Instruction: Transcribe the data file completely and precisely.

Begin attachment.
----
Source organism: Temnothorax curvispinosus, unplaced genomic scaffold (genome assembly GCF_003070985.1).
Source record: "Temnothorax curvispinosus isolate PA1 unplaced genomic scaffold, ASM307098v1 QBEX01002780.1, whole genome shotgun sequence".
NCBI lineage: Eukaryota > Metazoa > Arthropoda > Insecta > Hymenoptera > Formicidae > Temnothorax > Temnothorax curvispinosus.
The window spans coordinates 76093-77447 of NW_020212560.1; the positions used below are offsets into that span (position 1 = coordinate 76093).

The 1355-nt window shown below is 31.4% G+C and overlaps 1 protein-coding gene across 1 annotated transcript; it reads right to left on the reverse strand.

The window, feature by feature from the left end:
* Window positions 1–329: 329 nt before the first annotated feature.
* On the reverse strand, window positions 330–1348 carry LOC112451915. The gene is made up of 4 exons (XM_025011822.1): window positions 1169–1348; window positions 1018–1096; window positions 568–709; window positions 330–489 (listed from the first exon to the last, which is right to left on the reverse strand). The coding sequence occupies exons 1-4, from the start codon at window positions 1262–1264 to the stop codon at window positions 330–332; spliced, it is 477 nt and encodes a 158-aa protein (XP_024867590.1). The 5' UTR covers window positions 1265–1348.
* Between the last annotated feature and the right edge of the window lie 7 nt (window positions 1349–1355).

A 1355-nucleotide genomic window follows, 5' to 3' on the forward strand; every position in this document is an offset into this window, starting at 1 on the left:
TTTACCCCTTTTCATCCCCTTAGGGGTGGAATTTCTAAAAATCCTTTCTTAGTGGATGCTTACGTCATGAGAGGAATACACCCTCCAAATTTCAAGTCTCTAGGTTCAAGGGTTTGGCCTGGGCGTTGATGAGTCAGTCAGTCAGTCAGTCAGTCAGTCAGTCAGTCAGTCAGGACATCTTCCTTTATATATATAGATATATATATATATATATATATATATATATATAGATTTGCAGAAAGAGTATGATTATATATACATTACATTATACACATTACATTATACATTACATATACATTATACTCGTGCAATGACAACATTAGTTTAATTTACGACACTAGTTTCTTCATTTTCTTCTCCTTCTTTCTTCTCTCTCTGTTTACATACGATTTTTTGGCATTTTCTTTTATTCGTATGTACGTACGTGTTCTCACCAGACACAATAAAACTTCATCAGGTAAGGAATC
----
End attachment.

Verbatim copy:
Source organism: Temnothorax curvispinosus, unplaced genomic scaffold (genome assembly GCF_003070985.1).
Source record: "Temnothorax curvispinosus isolate PA1 unplaced genomic scaffold, ASM307098v1 QBEX01002780.1, whole genome shotgun sequence".
NCBI lineage: Eukaryota > Metazoa > Arthropoda > Insecta > Hymenoptera > Formicidae > Temnothorax > Temnothorax curvispinosus.
The window spans coordinates 76093-77447 of NW_020212560.1; the positions used below are offsets into that span (position 1 = coordinate 76093).

The 1355-nt window shown below is 31.4% G+C and overlaps 1 protein-coding gene across 1 annotated transcript; it reads right to left on the reverse strand.

The window, feature by feature from the left end:
* Window positions 1–329: 329 nt before the first annotated feature.
* On the reverse strand, window positions 330–1348 carry LOC112451915. The gene is made up of 4 exons (XM_025011822.1): window positions 1169–1348; window positions 1018–1096; window positions 568–709; window positions 330–489 (listed from the first exon to the last, which is right to left on the reverse strand). The coding sequence occupies exons 1-4, from the start codon at window positions 1262–1264 to the stop codon at window positions 330–332; spliced, it is 477 nt and encodes a 158-aa protein (XP_024867590.1). The 5' UTR covers window positions 1265–1348.
* Between the last annotated feature and the right edge of the window lie 7 nt (window positions 1349–1355).

A 1355-nucleotide genomic window follows, 5' to 3' on the forward strand; every position in this document is an offset into this window, starting at 1 on the left:
TTTACCCCTTTTCATCCCCTTAGGGGTGGAATTTCTAAAAATCCTTTCTTAGTGGATGCTTACGTCATGAGAGGAATACACCCTCCAAATTTCAAGTCTCTAGGTTCAAGGGTTTGGCCTGGGCGTTGATGAGTCAGTCAGTCAGTCAGTCAGTCAGTCAGTCAGTCAGTCAGGACATCTTCCTTTATATATATAGATATATATATATATATATATATATATATATATAGATTTGCAGAAAGAGTATGATTATATATACATTACATTATACACATTACATTATACATTACATATACATTATACTCGTGCAATGACAACATTAGTTTAATTTACGACACTAGTTTCTTCATTTTCTTCTCCTTCTTTCTTCTCTCTCTGTTTACATACGATTTTTTGGCATTTTCTTTTATTCGTATGTACGTACGTGTTCTCACCAGACACAATAAAACTTCATCAGGTAAGGAATC